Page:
Eating Out and Nightlife in Buenos Aires
Eating out in Buenos Aires is one of life's great pleasures, and the quality of the food in even the most inauspicious-looking cafe will have you grinning from ear to ear. You can eat just about any sort of food in Buenos Aires but it will come as no surprise that the Italian food and the steaks here are both some of the best on the planet...
In Centro Los Remolinos (at 957 Suipacha) and El Establo (at 489 Paraguay) are both classic old-school parilla grill houses where you can enjoy some of the best steaks on the planet. Both are fairly meat-heavy, however, so if you'd prefer something lighter or with more vegetarian options, have a look at D'Oro (159 Peru) for some of Buenos Aires' best Italian food.
Vegetarians also might like to try Kensho (5783 El Salvador) in Palermo which is widely regarded as Buenos Aires' best vegetarian restaurant. As you'd expect, Palermo and Recoleta have some of the best - but more expensive - restaurants in the city, and we particularly like La Rosa Negra (1918 Dardo Rocha) for fine dining in Recoleta, although nearby Fervor (1519 Posadas) offers a more homely 'neighbourhood' option while still offering great food.
Meanwhile San Telmo offers some absolute classic traditional parillas such as El Desnivel (855 Defensa) and a great range of cafes and bars for post-dinner drinks which are open until the early hours. On that note, remember that Porteños (people from Buenos Aires) eat very late by British standards, so if you try and eat before around 8pm you'll get some very strange looks, and you'll find locals sitting down to eat at anything up to midnight.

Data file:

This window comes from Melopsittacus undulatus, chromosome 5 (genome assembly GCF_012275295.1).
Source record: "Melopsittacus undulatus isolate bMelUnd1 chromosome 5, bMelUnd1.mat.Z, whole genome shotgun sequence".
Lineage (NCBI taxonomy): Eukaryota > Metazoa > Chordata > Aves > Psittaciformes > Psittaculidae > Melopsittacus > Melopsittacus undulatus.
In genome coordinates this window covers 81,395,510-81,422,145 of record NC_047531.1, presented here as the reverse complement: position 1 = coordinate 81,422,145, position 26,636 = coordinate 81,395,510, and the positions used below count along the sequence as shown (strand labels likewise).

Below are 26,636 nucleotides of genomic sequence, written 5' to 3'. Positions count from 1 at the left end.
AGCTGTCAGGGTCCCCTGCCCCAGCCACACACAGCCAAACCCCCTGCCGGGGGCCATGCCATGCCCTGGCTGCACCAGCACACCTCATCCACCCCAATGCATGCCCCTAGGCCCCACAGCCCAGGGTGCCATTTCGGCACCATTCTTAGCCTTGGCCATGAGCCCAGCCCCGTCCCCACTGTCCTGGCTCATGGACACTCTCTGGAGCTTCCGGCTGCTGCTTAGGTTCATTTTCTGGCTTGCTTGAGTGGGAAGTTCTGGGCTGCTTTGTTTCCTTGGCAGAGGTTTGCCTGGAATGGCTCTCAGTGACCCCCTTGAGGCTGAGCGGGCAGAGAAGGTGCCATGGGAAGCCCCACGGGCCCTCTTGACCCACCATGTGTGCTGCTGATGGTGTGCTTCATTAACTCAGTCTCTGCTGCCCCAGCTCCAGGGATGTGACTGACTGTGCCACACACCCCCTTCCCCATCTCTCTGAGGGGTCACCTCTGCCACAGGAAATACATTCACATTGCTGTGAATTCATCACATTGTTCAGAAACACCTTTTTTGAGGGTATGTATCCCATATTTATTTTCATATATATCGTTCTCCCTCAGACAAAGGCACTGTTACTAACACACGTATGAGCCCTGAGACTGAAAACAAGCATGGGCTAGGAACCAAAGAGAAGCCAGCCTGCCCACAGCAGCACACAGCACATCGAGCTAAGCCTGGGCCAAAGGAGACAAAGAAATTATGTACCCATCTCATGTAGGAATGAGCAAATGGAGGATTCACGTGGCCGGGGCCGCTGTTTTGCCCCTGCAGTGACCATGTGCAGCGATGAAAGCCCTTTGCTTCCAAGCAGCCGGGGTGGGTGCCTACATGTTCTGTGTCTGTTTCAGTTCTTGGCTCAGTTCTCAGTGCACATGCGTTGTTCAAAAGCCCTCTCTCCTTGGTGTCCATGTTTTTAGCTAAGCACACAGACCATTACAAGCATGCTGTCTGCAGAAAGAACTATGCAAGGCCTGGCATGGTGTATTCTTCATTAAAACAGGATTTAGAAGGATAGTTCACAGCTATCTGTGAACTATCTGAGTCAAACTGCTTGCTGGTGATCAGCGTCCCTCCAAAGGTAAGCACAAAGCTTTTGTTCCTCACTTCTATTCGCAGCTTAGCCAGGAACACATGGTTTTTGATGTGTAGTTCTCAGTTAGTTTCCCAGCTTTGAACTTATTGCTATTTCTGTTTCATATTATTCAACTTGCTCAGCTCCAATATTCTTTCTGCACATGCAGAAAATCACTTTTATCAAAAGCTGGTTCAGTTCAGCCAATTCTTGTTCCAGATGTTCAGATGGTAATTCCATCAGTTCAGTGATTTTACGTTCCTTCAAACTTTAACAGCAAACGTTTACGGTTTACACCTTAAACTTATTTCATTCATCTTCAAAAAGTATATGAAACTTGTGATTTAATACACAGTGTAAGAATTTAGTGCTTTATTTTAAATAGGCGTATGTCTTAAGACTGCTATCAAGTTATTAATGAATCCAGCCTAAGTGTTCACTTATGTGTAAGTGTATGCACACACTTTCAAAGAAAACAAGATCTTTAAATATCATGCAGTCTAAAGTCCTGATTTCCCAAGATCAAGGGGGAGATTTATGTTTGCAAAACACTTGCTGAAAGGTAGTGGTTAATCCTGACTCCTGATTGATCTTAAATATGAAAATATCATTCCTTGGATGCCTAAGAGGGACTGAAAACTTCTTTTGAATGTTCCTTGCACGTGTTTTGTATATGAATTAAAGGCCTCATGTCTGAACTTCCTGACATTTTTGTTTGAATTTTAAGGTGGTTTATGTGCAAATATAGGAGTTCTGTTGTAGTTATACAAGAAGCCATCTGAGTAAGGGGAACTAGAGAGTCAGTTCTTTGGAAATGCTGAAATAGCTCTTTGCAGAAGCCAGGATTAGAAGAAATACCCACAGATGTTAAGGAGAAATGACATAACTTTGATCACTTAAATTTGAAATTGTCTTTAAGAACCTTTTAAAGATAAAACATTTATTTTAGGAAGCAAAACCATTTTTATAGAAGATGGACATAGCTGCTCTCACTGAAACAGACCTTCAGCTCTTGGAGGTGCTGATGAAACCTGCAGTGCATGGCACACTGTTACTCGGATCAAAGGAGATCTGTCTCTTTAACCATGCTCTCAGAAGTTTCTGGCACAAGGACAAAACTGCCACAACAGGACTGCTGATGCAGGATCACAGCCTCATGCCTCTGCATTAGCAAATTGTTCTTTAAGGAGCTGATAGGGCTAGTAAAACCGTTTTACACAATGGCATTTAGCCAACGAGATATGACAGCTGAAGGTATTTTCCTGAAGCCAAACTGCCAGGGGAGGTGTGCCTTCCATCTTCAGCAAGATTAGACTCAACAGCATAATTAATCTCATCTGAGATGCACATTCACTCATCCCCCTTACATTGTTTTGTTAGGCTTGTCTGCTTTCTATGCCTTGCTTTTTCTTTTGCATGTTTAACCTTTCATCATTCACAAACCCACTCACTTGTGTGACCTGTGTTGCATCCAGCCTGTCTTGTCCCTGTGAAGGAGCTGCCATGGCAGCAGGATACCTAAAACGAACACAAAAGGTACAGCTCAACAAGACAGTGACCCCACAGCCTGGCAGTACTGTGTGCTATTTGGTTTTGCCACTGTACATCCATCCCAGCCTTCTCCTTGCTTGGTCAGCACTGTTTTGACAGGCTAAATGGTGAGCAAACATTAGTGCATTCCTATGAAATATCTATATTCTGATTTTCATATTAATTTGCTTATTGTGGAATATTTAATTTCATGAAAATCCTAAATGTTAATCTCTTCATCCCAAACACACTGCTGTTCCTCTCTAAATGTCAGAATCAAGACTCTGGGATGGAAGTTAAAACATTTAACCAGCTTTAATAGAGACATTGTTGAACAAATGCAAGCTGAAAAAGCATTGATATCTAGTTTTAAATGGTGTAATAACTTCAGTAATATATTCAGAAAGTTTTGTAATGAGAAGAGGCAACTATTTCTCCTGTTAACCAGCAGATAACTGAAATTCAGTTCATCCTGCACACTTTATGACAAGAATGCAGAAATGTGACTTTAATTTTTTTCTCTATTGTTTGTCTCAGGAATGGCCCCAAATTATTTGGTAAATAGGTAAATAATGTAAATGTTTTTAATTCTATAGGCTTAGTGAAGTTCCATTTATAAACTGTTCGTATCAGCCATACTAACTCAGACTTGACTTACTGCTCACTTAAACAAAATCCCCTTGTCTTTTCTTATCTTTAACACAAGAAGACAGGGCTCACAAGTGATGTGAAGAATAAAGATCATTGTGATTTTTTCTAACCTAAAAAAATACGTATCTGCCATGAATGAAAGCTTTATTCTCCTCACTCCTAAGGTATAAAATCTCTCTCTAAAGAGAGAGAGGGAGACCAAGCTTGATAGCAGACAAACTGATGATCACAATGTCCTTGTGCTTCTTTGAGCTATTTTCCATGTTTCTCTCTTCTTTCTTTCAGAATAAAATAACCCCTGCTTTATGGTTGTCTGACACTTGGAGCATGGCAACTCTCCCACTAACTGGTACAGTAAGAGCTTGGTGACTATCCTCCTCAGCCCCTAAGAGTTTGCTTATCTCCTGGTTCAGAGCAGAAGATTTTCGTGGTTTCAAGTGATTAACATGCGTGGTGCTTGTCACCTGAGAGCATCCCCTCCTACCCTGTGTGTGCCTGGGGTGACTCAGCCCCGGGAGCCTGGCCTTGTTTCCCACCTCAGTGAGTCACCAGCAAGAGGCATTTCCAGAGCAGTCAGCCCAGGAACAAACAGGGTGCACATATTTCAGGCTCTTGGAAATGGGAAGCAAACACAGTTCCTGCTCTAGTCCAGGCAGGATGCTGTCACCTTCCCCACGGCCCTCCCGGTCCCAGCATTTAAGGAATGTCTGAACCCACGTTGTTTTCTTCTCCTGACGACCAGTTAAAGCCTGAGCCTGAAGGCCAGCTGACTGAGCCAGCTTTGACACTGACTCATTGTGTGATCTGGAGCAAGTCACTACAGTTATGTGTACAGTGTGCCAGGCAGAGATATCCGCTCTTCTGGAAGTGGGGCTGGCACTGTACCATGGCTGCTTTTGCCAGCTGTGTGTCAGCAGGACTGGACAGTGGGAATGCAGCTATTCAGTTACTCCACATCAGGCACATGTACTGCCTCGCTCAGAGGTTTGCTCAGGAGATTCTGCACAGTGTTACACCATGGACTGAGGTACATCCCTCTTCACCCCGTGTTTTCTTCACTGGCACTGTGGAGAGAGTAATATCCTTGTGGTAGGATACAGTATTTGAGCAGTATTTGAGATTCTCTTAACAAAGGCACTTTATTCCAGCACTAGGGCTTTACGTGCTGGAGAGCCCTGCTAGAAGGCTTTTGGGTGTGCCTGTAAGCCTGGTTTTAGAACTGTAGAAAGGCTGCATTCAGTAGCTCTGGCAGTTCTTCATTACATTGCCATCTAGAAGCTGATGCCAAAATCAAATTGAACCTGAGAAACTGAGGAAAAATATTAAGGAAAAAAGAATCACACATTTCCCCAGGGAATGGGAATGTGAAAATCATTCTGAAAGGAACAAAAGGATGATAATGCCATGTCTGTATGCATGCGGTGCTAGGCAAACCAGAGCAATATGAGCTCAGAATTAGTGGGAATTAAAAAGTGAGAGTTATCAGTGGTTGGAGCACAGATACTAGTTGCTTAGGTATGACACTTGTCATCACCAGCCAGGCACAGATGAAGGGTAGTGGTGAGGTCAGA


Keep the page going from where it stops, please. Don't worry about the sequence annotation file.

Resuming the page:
As well as lots of bars, San Telmo has a decent range of places to go out dancing in and around Plaza Dorrego, but be warned that most places don't get busy until at least 1-2am. The real centre for nightlife, however, is Palermo, and you'll find the area around Plaza Serrano jammed with bars and clubs that are open all night.
Food and Wine Tours in Buenos Aires
We offer some great dedicated food and wine tours in Buenos Aires, and they can be a fantastic way to get to grips with this amazing city. To set your taste-buds tingling, why not try our tour of BA's best parilla steakhouses? Or maybe our Urban Wine Tours which take you to a selection of the city's coolest bars for you to try a tasting in each one? If you'd like something more participatory, we love organising cookery classes with local chefs, and if you'd like a trained sommelier to join the group - no problem!
Flights To and From Buenos Aires
Buenos Aires has two major airports, Ezeiza (aka Ministro Pistarini) and Aeroparque Jorge Newberry. To the south of the city, Ezeiza handles most international flights, while Aeroparque is handily located just to the north of Recoleta and mainly handles domestic duties, although it also has connections to some other South American destinations.